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College packing list

Moving to college? Keep this checklist handy as you pack

by Jonathan Trout ConsumerAffairs Research Team
Students moving into college

College packing checklist

Use this college packing list to make sure you're bringing the essentials when it's time to move out. Don't feel like you have to show up with absolutely everything you need - sometimes it makes sense to hold off on buying things until you're settled into your new town.

Girl under blanket on phone

Dorm room bedding and towels

The beds in most college dorm rooms are pretty basic, especially traditional dorm rooms. Making your bed as comfortable and inviting as possible will go a long way in helping you get some shut eye. Here are a few things you’ll need for your bed set up.

  • Bed risers: Bed risers raise your bed to a more comfortable height for getting in and out of bed. More importantly, the added height gives you extra storage space underneath.

  • Bed sheet set (2): Two sets - one to use while the other is in the wash.

  • Comforter set: Preferably one that matches your decor.

  • Mattress cover and foam mattress pad: You’ll want a cover for your mattress. A foam mattress pad gives you that extra cushion for a better night's sleep.

  • Pillows for sleeping and lounging: When you're not using it for sleep, your bed makes a great place for people to sit.

  • Extra blankets for lounging and outdoor events: It’s always nice to have extra blankets in the winter for indoor and outdoor use.

  • Towels: Make sure you grab multiple hand towels and bath towels for showering.

Dorm room with white desk and chair

Dorm room decor and storage

Check with your roommate(s) before move-in day to see what they have and make sure you don’t buy or bring more decor items than you need. While most of these are optional items, your dorm is your home away from home so why not make it feel that way?

  • Area rug: Most dorm rooms have hard floors or less than nice carpet.

  • Message boards: Either a whiteboard, chalkboard or dry-erase boards for quick messages.

  • Adhesive picture hanging hooks: Adhesive is key! Don’t get stuck with a damage charge.

  • DIY picture board: Save counter and wall space and make a DIY picture board.

  • Floor/door mirror: Traditional dorms might only have one mirror for you and your roommate. Keeping one behind your door or in your closet will make getting ready easier.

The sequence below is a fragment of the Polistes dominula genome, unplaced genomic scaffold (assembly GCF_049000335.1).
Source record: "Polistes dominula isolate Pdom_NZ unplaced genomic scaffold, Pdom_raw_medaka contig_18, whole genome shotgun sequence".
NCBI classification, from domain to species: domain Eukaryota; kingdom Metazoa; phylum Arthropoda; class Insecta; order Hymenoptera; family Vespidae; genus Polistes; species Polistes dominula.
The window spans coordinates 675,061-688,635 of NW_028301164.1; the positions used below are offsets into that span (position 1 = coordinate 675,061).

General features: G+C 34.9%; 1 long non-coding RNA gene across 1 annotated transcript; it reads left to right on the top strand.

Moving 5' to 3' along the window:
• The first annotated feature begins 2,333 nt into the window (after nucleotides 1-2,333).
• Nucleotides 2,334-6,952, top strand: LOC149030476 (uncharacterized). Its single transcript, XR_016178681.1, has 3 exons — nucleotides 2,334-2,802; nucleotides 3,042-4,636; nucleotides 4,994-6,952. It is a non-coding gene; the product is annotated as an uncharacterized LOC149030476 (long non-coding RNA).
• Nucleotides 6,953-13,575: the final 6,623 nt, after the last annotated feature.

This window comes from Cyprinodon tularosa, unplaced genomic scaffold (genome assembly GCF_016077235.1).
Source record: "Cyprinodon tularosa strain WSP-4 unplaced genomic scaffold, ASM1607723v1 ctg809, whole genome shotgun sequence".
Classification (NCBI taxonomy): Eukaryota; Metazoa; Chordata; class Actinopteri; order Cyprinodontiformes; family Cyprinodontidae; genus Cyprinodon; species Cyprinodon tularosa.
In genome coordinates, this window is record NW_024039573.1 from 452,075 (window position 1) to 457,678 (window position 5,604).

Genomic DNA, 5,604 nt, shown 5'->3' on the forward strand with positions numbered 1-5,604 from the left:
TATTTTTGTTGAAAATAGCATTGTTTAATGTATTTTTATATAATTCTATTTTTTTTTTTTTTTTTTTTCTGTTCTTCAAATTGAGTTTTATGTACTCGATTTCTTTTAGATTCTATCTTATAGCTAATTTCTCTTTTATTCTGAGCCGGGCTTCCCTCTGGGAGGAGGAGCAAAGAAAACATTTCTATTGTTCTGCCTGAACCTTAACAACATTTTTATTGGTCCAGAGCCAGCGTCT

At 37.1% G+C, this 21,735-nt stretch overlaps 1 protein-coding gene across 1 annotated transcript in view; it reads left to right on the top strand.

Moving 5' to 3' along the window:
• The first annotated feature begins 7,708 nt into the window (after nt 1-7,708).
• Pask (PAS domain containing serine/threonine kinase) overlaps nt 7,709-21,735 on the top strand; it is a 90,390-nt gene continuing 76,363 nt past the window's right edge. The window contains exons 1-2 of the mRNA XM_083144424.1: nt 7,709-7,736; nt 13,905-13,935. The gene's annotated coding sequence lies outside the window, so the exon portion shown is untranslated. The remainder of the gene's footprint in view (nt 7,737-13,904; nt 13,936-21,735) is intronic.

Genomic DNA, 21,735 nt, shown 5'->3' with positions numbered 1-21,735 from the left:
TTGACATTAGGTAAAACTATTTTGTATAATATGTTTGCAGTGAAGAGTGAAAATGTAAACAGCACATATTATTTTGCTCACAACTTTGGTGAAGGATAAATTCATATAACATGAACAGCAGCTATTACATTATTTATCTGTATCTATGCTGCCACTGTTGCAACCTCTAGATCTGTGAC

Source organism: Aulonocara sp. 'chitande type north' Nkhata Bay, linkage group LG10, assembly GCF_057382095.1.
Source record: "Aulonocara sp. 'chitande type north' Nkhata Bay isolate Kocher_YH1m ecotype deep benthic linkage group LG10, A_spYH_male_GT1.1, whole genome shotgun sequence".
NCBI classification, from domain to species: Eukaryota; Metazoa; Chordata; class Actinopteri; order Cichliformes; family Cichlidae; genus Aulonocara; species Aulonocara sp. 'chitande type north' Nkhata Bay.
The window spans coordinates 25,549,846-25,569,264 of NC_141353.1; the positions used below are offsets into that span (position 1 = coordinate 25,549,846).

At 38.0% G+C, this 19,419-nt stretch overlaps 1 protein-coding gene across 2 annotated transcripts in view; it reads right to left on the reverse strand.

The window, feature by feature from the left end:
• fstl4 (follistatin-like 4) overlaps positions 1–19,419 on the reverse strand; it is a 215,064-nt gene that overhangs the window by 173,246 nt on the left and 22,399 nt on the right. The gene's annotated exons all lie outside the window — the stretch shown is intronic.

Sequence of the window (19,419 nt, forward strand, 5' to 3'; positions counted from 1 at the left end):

• Lamps: Bedside, floor and desk lamps are great for late-night studying or when you want minimal lighting.

  • Storage bins that fit inside your closet: Plastic, stackable storage bins are a popular closet storage option.

  • Under-the-bed storage bins: Long and thin plastic storage bins flit nicely under your bed.

  • Desk chair: If one isn’t provided to you.

  • Fan: Floor fans are great to stick in a corner and they keep the room from getting too stuffy.

  • Trash can: Keep your space clean!

  • Hangers: Even if your dorm provides them, you’ll probably need more.

  • Hanging shoe bag: Space-saving way to store your shoe collection.

  • Alarm clock: Don’t be late to class! If you don’t use your smartphone, you’ll need an alarm clock.

  • Locking foot-locker for secure storage: It’s a good idea to have one locked storage container.

Red dustpan and broom on wood floor

Dorm room cleaning and laundry supplies

Keep necessary cleaning supplies on hand. Dorm rooms are small so staying on top of cleaning won’t take much time. If you don’t have the traditional communal showers and bathrooms, you’ll need to keep your bathroom clean throughout the semester.

  • Vacuum cleaner: If your dorm is carpeted, check with your roommate to make sure one of you has one.

  • Broom & dustpan: Dust builds up quickly in a small, shared space. Keep your hard floors clean.

  • Bucket: A bucket makes cleaning bathroom floors easier and holds your cleaning supplies once you’re done.

  • Toilet bowl brush: Keep that toilet bowl scrubbed if you don’t have communal bathrooms.

  • Laundry supplies: You’ll need a laundry basket, detergent, fabric softener and dryer sheets.

  • All-purpose cleaner: If you have an apartment-style dorm, have a bottle for the kitchen and your bathroom.

  • Iron and ironing board: Keep your clothes looking fresh!

  • Quarters: You’ll need quarters for those traditional dorm room laundromats.

  • Foldable drying rack: Great for air drying things that can’t be dried in a dryer.

Shampoo bottles in a shower

Dorm room toiletries